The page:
Gradual engagement – India should maintain with Afghanistan a policy of engagement rooted in realism

News: India has sent a multi-member team of senior diplomats to Afghanistan for the first time since the Indian Embassy in Kabul was evacuated in August 2021 following the arrival of the Taliban in the Afghan capital.

The MEA has said that the visit is only to help coordinate India’s humanitarian assistance for the Afghanistan people.

During discussions with the Indian delegation, the Taliban urged India to reopen its embassy in Kabul.

What is the significance of the visit?

Gradual engagement: The visit acquires significance as India has refused to recognise the Taliban administration in Afghanistan and has urged the international community to go slow in recognising the Taliban.

The visit also shows a marked difference from the policy New Delhi took in the 1990s when the Taliban was in power in Afghanistan. Back then, India had taken a policy of disengagement with Kabul and supported anti-Taliban militias.

But this time, many neighboring countries including India have adopted a constructive line towards the Taliban regime, despite their differences with the group’s extremism.

Developments in India-Taliban relations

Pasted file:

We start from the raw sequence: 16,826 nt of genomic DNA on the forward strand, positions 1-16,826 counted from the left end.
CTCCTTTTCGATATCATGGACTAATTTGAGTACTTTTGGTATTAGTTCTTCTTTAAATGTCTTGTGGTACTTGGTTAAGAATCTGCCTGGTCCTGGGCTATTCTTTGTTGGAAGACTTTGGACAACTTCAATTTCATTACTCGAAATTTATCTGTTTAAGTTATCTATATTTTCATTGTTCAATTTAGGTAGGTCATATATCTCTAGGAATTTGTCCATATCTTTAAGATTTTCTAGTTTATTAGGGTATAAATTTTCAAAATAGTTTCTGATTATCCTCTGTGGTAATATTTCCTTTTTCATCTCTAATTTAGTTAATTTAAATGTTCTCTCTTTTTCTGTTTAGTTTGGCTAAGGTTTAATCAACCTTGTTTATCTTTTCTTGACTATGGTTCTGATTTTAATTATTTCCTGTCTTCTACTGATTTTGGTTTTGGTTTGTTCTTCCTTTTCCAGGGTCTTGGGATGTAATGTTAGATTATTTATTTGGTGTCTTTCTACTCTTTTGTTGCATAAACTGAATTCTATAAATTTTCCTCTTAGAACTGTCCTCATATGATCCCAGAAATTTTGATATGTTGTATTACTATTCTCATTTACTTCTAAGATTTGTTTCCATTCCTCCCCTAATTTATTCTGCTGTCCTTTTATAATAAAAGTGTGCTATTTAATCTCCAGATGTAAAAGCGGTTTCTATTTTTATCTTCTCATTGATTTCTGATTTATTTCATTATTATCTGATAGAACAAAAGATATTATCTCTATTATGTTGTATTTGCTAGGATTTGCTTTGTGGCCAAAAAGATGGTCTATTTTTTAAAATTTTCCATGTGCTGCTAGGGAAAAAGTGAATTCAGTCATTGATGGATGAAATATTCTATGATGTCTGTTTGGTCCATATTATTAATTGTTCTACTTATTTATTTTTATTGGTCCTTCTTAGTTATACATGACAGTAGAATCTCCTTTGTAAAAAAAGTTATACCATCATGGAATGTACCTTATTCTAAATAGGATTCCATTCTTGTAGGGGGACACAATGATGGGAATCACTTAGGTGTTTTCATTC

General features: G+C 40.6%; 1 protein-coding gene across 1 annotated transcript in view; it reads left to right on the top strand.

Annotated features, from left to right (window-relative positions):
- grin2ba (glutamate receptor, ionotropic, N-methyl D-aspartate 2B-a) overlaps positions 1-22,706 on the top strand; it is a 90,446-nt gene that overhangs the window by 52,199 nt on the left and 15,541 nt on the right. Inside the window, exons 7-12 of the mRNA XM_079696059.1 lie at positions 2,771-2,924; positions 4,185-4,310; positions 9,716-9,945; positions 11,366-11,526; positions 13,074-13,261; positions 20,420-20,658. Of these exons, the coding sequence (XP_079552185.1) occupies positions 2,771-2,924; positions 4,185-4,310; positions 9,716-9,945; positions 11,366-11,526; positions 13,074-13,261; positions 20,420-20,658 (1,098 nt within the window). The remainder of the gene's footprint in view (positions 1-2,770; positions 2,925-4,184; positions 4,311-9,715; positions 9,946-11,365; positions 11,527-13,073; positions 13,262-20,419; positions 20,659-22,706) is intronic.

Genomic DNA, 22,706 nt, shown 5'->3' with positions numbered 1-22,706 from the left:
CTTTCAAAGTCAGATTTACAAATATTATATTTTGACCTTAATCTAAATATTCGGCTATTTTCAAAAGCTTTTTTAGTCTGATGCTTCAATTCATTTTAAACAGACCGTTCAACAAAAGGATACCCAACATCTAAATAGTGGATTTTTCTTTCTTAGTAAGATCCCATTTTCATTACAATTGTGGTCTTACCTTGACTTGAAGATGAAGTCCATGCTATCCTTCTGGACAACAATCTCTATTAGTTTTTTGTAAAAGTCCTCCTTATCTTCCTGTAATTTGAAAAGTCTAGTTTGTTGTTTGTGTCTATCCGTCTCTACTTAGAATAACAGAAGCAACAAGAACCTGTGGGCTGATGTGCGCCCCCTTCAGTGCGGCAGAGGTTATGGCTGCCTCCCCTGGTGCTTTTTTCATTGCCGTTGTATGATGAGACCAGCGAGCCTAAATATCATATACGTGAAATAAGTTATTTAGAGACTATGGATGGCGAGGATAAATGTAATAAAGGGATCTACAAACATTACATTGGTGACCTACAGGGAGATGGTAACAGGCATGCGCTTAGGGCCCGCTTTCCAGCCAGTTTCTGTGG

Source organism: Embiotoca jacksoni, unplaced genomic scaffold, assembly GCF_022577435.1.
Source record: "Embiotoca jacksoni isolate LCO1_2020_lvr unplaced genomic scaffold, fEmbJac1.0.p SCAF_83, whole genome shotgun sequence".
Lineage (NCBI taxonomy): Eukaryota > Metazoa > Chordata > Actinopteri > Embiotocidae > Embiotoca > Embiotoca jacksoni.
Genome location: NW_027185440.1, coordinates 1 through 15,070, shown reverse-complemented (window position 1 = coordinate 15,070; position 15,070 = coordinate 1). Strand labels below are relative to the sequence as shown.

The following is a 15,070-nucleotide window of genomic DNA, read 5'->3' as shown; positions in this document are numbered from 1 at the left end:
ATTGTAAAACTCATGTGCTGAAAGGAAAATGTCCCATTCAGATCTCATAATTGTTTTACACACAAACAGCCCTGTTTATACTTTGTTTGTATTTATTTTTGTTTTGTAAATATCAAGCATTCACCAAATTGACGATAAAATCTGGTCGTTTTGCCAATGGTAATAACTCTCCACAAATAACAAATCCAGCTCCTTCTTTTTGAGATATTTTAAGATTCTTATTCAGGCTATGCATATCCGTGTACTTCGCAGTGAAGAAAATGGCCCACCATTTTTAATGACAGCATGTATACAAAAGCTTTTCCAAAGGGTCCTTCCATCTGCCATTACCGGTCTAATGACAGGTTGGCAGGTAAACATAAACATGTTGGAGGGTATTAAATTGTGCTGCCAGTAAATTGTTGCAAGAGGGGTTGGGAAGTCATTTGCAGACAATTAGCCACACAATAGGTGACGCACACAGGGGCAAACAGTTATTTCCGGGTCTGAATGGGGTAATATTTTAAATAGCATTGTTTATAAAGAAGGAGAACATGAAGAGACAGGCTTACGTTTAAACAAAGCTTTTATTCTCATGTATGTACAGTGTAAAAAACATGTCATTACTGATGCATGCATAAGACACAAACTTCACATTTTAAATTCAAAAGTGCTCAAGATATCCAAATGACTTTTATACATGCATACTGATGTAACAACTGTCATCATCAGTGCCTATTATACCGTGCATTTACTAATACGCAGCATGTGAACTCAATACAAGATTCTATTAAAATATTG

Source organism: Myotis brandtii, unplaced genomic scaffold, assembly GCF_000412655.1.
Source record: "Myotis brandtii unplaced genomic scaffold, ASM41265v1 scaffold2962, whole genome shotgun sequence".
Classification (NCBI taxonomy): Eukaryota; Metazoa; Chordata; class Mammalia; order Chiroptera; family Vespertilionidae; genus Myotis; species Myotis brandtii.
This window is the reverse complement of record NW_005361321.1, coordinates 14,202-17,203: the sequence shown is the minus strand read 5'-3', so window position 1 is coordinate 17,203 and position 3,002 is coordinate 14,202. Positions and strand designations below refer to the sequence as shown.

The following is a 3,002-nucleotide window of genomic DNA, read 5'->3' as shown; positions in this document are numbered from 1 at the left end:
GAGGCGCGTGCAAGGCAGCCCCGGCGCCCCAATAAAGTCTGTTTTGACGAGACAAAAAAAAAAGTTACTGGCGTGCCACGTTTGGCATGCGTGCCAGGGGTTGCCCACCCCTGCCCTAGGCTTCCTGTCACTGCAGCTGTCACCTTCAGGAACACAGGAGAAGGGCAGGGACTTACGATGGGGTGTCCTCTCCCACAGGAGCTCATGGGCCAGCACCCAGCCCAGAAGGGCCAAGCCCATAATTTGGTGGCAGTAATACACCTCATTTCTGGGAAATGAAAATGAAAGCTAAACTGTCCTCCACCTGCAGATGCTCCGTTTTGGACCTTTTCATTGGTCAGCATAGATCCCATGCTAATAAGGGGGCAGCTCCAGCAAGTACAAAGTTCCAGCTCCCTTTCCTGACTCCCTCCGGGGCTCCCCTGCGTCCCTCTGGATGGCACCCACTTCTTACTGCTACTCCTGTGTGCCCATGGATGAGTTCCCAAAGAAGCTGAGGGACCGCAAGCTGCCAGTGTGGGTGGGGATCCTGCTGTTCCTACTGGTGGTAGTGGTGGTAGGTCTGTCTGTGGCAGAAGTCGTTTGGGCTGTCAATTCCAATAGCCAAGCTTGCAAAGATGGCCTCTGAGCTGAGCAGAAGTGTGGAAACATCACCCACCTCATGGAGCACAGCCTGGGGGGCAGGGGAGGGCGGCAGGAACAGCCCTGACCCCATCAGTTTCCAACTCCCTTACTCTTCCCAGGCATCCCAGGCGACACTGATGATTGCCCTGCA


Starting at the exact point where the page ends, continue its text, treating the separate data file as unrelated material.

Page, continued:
India closed its embassy in Kabul in August 2021, days before the Taliban takeover, but has maintained a line of communication with them.

In September, India’s Ambassador to Qatar, met Sher Mohammad Abbas Stanekzai, a senior Taliban official, at the Indian Embassy in Doha.

In October, Indian officials met the Taliban’s Deputy Prime Minister, Abdul Salam Hanafi, in Moscow at a regional conference on Afghanistan. Here, India also joined nine other countries to recognise the “new reality” in Afghanistan.

Later, New Delhi sent humanitarian assistance, including wheat, COVID-19 vaccines and winter clothes, to Afghanistan when the country was facing a near-total economic collapse.

What are India’s concerns?

India has three main concerns when it comes to the Taliban’s return to Afghanistan.

One, India has made investments worth billions of dollars in the past 20 years. It would want to protect these investments and retain the Afghan people’s goodwill.

Two, when the Taliban were in power in the 1990s, Afghanistan became a safe haven for anti-India terrorist groups. India also saw a sharp rise in violence in Kashmir during the Mujahideen-Taliban reigns of Afghanistan. New Delhi would not like history to repeat itself and would want commitments from the Taliban that they would not offer support for anti-India groups.

Three, the Taliban remaining a Pakistani satellite forever is not in India’s strategic interest.

Way forward

New Delhi cannot pursue any of its objectives if it does not engage with the Taliban.

But, at the same time, India should not hurry in to offer diplomatic recognition to the Taliban’s predominantly Pashtun, men-only regime, which has imposed harsh restrictions on women at home.

India should work with other regional and global players to push the Taliban to adopt a more inclusive regime, while at the same time maintaining a policy of gradual bilateral engagement rooted in realism.

Source: This post is based on the article “Gradual engagement – India should maintain with Afghanistan a policy of engagement rooted in realism” published in The Hindu on 4th June 22.

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